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In a newspaper's Reader Poll taken soon after the release of
the new Qantas logo, 42% voted '
Not much difference'
20% voted 'Great' and 39% voted 'Don't like it'
Designers hopping mad over change of logo

THE new Qantas "big foot" logo which was
unveiled this week has been rubbished by the
designer who clipped the wings of the iconic
flying kangaroo logo more than 20 years ago.
Ron Dyer, who with Tony Lunn introduced the
wingless kangaroo in 1984, was speechless
when shown the new design earlier this week.

Mr Dyer questioned why Qantas would waste up
to $100 million changing the logo on its fleet
for what he described as an inelegant design.
"There is nothing stylish about that kangaroo
whatsoever," he said. "If you only knew how
long it took us to get that whole thing worked

Design agency Hulsbosch has spent 18 months
working on the new kangaroo but even before
its unveiling the logo came in for a hammering
from design and advertising experts, with one
executive likening the new logo to a
pterodactyl and the comic kangaroo from the
Warner Brothers cartoons of the 1950s.
Advertising and design specialist John Ford of
The One Centre said the new logo lacked the
elegance of the kangaroo that had graced the
tails of Qantas planes since 1984. "Dare I say
it, it looks more like a pterodactyl than a flying
kangaroo," Mr Ford said.

Garry Horner, creative director of Whybin TBWA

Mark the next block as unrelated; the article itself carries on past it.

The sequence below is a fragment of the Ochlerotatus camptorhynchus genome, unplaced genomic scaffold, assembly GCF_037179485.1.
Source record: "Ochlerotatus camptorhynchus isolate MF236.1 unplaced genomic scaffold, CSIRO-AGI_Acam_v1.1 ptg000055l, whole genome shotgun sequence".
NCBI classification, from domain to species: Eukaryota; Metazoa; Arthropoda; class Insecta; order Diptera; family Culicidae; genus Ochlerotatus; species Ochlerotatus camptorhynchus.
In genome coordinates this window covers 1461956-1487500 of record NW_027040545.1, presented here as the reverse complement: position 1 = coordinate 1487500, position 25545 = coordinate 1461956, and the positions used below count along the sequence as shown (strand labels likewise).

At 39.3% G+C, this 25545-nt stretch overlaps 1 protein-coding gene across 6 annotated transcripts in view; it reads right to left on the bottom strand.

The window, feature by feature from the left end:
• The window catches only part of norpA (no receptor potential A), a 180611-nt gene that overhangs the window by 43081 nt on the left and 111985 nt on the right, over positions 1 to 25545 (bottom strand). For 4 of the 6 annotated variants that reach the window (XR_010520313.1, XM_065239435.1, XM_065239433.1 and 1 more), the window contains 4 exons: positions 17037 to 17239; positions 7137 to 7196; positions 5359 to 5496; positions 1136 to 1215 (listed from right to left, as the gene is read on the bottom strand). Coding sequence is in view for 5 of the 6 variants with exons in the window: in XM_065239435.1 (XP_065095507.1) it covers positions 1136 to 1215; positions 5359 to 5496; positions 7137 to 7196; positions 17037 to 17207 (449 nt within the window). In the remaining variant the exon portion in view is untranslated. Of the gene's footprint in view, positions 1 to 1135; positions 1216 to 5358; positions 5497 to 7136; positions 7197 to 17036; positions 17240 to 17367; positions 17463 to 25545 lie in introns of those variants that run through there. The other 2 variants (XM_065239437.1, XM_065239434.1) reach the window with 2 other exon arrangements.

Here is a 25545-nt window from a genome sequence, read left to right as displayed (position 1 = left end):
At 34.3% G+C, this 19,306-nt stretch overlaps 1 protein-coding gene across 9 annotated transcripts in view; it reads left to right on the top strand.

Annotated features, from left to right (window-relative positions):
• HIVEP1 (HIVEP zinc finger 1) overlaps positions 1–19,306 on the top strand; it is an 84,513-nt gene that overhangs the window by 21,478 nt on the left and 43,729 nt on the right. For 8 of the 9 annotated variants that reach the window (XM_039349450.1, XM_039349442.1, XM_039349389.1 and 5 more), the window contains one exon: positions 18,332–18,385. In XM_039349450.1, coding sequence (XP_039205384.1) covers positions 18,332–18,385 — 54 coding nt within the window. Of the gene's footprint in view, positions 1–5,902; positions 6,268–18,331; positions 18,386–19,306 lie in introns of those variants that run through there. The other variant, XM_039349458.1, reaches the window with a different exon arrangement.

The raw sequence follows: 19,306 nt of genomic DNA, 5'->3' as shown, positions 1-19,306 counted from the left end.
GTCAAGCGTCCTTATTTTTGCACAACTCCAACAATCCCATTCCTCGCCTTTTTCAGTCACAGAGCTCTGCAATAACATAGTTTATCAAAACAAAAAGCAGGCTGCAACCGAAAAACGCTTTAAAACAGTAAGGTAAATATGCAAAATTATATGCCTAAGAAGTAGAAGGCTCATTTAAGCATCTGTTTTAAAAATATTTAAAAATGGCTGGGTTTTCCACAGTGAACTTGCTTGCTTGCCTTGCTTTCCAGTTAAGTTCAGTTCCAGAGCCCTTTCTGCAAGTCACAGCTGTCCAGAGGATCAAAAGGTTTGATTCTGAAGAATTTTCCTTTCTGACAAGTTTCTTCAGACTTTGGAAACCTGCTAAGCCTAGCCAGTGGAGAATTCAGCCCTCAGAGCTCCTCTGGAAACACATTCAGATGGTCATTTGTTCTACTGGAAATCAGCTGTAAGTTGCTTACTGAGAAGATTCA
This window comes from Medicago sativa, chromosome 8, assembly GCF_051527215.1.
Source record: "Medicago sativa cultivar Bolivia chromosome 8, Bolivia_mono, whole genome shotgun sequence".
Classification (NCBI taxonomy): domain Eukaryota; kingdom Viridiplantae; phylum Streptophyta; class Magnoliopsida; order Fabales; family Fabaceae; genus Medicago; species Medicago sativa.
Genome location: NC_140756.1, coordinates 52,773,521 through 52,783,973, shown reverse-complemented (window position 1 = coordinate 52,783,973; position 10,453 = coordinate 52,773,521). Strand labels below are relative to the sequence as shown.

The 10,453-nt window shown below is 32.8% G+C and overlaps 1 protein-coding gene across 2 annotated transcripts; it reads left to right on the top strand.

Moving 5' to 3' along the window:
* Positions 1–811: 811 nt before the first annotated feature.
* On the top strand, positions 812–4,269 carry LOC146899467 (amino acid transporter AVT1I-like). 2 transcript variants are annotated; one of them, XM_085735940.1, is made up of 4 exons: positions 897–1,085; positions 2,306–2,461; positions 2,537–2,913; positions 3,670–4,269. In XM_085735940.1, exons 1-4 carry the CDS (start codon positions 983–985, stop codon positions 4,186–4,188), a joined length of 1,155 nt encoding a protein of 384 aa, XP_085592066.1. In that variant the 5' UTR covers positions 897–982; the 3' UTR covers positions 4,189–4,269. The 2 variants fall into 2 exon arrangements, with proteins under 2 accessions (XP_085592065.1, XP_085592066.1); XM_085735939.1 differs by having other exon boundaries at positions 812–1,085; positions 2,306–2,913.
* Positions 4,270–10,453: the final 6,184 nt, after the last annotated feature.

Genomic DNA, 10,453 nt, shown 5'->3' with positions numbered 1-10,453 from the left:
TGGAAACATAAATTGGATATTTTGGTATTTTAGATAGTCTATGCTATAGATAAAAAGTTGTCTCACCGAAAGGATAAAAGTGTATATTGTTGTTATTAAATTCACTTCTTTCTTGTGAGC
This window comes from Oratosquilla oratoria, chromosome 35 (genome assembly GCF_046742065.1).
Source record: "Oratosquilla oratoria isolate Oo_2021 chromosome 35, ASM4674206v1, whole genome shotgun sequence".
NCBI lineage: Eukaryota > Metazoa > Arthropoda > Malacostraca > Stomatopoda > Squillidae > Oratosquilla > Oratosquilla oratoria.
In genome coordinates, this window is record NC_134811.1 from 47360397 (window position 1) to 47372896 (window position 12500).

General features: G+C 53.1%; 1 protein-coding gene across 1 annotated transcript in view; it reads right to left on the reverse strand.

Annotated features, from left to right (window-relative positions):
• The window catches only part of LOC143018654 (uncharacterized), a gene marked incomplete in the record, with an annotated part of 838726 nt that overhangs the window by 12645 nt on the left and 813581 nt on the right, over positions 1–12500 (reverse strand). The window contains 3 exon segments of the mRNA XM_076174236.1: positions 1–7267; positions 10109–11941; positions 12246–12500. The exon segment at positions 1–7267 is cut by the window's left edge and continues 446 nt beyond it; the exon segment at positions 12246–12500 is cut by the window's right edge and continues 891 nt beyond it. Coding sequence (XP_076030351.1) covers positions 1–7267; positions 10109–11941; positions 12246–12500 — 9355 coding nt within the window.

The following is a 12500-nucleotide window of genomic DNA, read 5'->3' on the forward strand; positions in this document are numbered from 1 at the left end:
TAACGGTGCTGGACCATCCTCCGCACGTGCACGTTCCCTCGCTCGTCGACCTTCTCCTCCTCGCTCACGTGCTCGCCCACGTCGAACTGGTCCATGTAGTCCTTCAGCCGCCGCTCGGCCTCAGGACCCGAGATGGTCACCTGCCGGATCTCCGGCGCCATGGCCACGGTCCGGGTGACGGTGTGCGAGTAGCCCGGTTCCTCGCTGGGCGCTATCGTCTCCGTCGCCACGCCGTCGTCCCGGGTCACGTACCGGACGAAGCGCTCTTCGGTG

in Sydney and one of Australia's most
acclaimed advertising men, criticised the
decision to move away from a logo people had
come to love in favour of the giant-footed roo
he said looked comical.

Mr Horner described the logo as unbalanced
and warned iconic brands such as Qantas
changed logos at their peril. "I think people
find great comfort in the iconic images of the
brands they purchase or use. It was a great
logo and if it's not broken, don't fix it."

Ken Cato, who tweaked the Lunn-Dyer design
for the airline's 75th anniversary in 1995,
described the big-foot logo as ugly. Mr Cato
said he would have liked to have seen the
return of the winged kangaroo – an image
he said that had mystical qualities.
Evolution of the roo ... the new Qantas logo, left,
and the previous four designs launched in 1944,
1947, 1968 and 1984, right
Described as "more pterodactyl than flying

Sources close to Hans Hulsbosch, head of the
agency that created the new logo, defended
the big-foot design, which had been forced by
the narrowing tail designs of the new
generation of jets.

"We found with the no-paint zones on the
A380, where the foot went through the
tailplane, it looked as if it had been
amputated," the source said.

"People probably didn't notice, but the
kangaroo logo has been reworked to fit into
the shrinking space over time."

It took 200 attempts to get it right, but the
man behind the new Qantas logo said he
never dared scrub out the 60-year-old flying
kangaroo. "I did one in three bits where the
tail, the head and the legs were on their own,"
said Hans Hulsbosch, who spent a month
redrawing the design. "But it became too

The change in logo was needed to
accommodate a new carbon-fibre panel on the
450-seat Airbus A380. It will take six years to
repaint all Qantas's 188 aircraft.

"We believe it didn't need radical redesign"
said the company's executive general
manager, John Borghetti.